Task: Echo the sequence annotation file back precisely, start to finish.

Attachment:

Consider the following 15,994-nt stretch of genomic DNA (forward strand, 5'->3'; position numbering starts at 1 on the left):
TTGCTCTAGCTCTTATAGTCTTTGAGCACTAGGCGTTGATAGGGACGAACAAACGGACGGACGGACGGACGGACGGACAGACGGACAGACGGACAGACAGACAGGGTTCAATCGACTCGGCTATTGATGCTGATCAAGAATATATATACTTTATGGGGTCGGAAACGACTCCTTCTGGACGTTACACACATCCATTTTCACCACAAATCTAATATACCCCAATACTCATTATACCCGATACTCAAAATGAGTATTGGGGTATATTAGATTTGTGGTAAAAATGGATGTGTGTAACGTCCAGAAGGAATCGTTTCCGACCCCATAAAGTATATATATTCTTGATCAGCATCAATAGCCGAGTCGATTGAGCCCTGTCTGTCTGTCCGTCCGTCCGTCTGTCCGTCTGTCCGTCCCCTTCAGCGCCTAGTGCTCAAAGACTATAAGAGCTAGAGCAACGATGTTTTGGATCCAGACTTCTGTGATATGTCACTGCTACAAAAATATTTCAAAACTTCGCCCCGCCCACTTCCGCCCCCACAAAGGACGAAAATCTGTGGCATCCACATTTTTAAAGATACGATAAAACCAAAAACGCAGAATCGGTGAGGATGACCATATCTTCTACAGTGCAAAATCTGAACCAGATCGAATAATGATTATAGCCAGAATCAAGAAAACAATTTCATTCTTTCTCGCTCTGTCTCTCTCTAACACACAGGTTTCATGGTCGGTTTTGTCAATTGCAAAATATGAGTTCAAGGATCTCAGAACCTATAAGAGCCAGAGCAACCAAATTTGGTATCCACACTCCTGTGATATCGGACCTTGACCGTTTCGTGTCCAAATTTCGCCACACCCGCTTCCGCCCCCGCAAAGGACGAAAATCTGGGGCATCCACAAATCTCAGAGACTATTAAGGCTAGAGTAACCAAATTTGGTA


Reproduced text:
Consider the following 15,994-nt stretch of genomic DNA (forward strand, 5'->3'; position numbering starts at 1 on the left):
TTGCTCTAGCTCTTATAGTCTTTGAGCACTAGGCGTTGATAGGGACGAACAAACGGACGGACGGACGGACGGACGGACAGACGGACAGACGGACAGACAGACAGGGTTCAATCGACTCGGCTATTGATGCTGATCAAGAATATATATACTTTATGGGGTCGGAAACGACTCCTTCTGGACGTTACACACATCCATTTTCACCACAAATCTAATATACCCCAATACTCATTATACCCGATACTCAAAATGAGTATTGGGGTATATTAGATTTGTGGTAAAAATGGATGTGTGTAACGTCCAGAAGGAATCGTTTCCGACCCCATAAAGTATATATATTCTTGATCAGCATCAATAGCCGAGTCGATTGAGCCCTGTCTGTCTGTCCGTCCGTCCGTCTGTCCGTCTGTCCGTCCCCTTCAGCGCCTAGTGCTCAAAGACTATAAGAGCTAGAGCAACGATGTTTTGGATCCAGACTTCTGTGATATGTCACTGCTACAAAAATATTTCAAAACTTCGCCCCGCCCACTTCCGCCCCCACAAAGGACGAAAATCTGTGGCATCCACATTTTTAAAGATACGATAAAACCAAAAACGCAGAATCGGTGAGGATGACCATATCTTCTACAGTGCAAAATCTGAACCAGATCGAATAATGATTATAGCCAGAATCAAGAAAACAATTTCATTCTTTCTCGCTCTGTCTCTCTCTAACACACAGGTTTCATGGTCGGTTTTGTCAATTGCAAAATATGAGTTCAAGGATCTCAGAACCTATAAGAGCCAGAGCAACCAAATTTGGTATCCACACTCCTGTGATATCGGACCTTGACCGTTTCGTGTCCAAATTTCGCCACACCCGCTTCCGCCCCCGCAAAGGACGAAAATCTGGGGCATCCACAAATCTCAGAGACTATTAAGGCTAGAGTAACCAAATTTGGTA